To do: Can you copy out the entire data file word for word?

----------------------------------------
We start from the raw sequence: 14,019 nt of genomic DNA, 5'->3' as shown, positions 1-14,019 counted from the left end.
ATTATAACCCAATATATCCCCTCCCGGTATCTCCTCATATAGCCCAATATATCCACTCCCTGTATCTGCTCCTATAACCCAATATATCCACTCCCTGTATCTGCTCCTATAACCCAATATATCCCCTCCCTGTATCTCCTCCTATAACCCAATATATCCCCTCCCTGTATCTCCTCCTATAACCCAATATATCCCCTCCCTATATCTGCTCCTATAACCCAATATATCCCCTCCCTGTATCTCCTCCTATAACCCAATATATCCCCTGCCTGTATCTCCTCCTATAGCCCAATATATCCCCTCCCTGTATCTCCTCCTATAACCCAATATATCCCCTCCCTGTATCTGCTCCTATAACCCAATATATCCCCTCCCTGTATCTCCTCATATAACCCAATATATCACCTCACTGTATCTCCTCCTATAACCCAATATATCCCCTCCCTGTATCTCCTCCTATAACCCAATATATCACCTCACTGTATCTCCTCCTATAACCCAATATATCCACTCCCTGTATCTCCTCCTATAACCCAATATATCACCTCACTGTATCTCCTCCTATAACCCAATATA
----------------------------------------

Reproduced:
We start from the raw sequence: 14,019 nt of genomic DNA, 5'->3' as shown, positions 1-14,019 counted from the left end.
ATTATAACCCAATATATCCCCTCCCGGTATCTCCTCATATAGCCCAATATATCCACTCCCTGTATCTGCTCCTATAACCCAATATATCCACTCCCTGTATCTGCTCCTATAACCCAATATATCCCCTCCCTGTATCTCCTCCTATAACCCAATATATCCCCTCCCTGTATCTCCTCCTATAACCCAATATATCCCCTCCCTATATCTGCTCCTATAACCCAATATATCCCCTCCCTGTATCTCCTCCTATAACCCAATATATCCCCTGCCTGTATCTCCTCCTATAGCCCAATATATCCCCTCCCTGTATCTCCTCCTATAACCCAATATATCCCCTCCCTGTATCTGCTCCTATAACCCAATATATCCCCTCCCTGTATCTCCTCATATAACCCAATATATCACCTCACTGTATCTCCTCCTATAACCCAATATATCCCCTCCCTGTATCTCCTCCTATAACCCAATATATCACCTCACTGTATCTCCTCCTATAACCCAATATATCCACTCCCTGTATCTCCTCCTATAACCCAATATATCACCTCACTGTATCTCCTCCTATAACCCAATATA